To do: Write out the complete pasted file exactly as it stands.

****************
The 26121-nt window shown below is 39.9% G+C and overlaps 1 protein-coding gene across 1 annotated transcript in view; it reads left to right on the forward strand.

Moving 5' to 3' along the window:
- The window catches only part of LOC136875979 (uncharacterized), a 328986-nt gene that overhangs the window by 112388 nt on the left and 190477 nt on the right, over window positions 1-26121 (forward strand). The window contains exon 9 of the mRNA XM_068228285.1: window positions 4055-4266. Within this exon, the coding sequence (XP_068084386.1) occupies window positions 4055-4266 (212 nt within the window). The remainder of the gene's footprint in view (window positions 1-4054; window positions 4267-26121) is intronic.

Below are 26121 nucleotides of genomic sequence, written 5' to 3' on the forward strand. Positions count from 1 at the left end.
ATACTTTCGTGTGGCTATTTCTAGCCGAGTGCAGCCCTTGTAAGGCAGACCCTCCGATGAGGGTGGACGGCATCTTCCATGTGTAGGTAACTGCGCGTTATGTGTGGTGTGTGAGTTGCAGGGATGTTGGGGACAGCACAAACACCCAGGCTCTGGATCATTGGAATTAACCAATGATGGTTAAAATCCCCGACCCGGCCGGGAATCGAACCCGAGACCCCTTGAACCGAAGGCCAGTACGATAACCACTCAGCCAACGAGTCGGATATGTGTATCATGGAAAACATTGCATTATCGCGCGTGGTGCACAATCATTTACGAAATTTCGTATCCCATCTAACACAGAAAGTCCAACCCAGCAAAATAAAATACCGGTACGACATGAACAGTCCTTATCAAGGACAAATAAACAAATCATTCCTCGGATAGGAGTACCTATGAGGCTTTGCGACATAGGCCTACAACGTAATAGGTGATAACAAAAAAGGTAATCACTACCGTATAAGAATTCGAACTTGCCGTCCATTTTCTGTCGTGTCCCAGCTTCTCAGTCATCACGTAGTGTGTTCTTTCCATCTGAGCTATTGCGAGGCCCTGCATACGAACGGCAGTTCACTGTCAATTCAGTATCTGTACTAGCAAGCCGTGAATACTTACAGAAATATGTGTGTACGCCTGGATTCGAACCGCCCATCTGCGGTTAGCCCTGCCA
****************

The 26121-nt window shown below is 39.9% G+C and overlaps 1 protein-coding gene across 1 annotated transcript in view; it reads left to right on the forward strand.

Moving 5' to 3' along the window:
- The window catches only part of LOC136875979 (uncharacterized), a 328986-nt gene that overhangs the window by 112388 nt on the left and 190477 nt on the right, over window positions 1-26121 (forward strand). The window contains exon 9 of the mRNA XM_068228285.1: window positions 4055-4266. Within this exon, the coding sequence (XP_068084386.1) occupies window positions 4055-4266 (212 nt within the window). The remainder of the gene's footprint in view (window positions 1-4054; window positions 4267-26121) is intronic.

Below are 26121 nucleotides of genomic sequence, written 5' to 3' on the forward strand. Positions count from 1 at the left end.
ATACTTTCGTGTGGCTATTTCTAGCCGAGTGCAGCCCTTGTAAGGCAGACCCTCCGATGAGGGTGGACGGCATCTTCCATGTGTAGGTAACTGCGCGTTATGTGTGGTGTGTGAGTTGCAGGGATGTTGGGGACAGCACAAACACCCAGGCTCTGGATCATTGGAATTAACCAATGATGGTTAAAATCCCCGACCCGGCCGGGAATCGAACCCGAGACCCCTTGAACCGAAGGCCAGTACGATAACCACTCAGCCAACGAGTCGGATATGTGTATCATGGAAAACATTGCATTATCGCGCGTGGTGCACAATCATTTACGAAATTTCGTATCCCATCTAACACAGAAAGTCCAACCCAGCAAAATAAAATACCGGTACGACATGAACAGTCCTTATCAAGGACAAATAAACAAATCATTCCTCGGATAGGAGTACCTATGAGGCTTTGCGACATAGGCCTACAACGTAATAGGTGATAACAAAAAAGGTAATCACTACCGTATAAGAATTCGAACTTGCCGTCCATTTTCTGTCGTGTCCCAGCTTCTCAGTCATCACGTAGTGTGTTCTTTCCATCTGAGCTATTGCGAGGCCCTGCATACGAACGGCAGTTCACTGTCAATTCAGTATCTGTACTAGCAAGCCGTGAATACTTACAGAAATATGTGTGTACGCCTGGATTCGAACCGCCCATCTGCGGTTAGCCCTGCCA